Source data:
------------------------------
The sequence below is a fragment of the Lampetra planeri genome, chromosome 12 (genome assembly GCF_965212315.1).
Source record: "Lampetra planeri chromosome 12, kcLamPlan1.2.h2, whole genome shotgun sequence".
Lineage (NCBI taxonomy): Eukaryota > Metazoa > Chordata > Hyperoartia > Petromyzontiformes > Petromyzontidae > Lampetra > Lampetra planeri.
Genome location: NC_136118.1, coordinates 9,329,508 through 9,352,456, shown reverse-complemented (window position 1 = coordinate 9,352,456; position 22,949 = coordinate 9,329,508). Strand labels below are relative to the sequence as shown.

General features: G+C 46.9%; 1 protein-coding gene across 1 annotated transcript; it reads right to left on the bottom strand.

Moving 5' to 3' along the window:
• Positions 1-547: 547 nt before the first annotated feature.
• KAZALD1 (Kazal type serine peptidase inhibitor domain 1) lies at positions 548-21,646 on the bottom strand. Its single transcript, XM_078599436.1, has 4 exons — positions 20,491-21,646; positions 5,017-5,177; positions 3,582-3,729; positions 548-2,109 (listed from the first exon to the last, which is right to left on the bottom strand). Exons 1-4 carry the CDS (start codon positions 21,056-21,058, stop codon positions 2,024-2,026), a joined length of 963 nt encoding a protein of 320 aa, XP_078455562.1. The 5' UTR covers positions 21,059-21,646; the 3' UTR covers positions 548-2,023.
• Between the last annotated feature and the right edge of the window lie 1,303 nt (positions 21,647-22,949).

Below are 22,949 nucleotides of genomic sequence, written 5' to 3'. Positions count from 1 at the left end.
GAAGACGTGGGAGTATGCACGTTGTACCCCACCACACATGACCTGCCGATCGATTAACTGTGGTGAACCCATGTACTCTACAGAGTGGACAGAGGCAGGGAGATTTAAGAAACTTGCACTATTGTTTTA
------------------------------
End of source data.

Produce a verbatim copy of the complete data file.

The sequence below is a fragment of the Lampetra planeri genome, chromosome 12 (genome assembly GCF_965212315.1).
Source record: "Lampetra planeri chromosome 12, kcLamPlan1.2.h2, whole genome shotgun sequence".
Lineage (NCBI taxonomy): Eukaryota > Metazoa > Chordata > Hyperoartia > Petromyzontiformes > Petromyzontidae > Lampetra > Lampetra planeri.
Genome location: NC_136118.1, coordinates 9,329,508 through 9,352,456, shown reverse-complemented (window position 1 = coordinate 9,352,456; position 22,949 = coordinate 9,329,508). Strand labels below are relative to the sequence as shown.

General features: G+C 46.9%; 1 protein-coding gene across 1 annotated transcript; it reads right to left on the bottom strand.

Moving 5' to 3' along the window:
• Positions 1-547: 547 nt before the first annotated feature.
• KAZALD1 (Kazal type serine peptidase inhibitor domain 1) lies at positions 548-21,646 on the bottom strand. Its single transcript, XM_078599436.1, has 4 exons — positions 20,491-21,646; positions 5,017-5,177; positions 3,582-3,729; positions 548-2,109 (listed from the first exon to the last, which is right to left on the bottom strand). Exons 1-4 carry the CDS (start codon positions 21,056-21,058, stop codon positions 2,024-2,026), a joined length of 963 nt encoding a protein of 320 aa, XP_078455562.1. The 5' UTR covers positions 21,059-21,646; the 3' UTR covers positions 548-2,023.
• Between the last annotated feature and the right edge of the window lie 1,303 nt (positions 21,647-22,949).

Below are 22,949 nucleotides of genomic sequence, written 5' to 3'. Positions count from 1 at the left end.
GAAGACGTGGGAGTATGCACGTTGTACCCCACCACACATGACCTGCCGATCGATTAACTGTGGTGAACCCATGTACTCTACAGAGTGGACAGAGGCAGGGAGATTTAAGAAACTTGCACTATTGTTTTA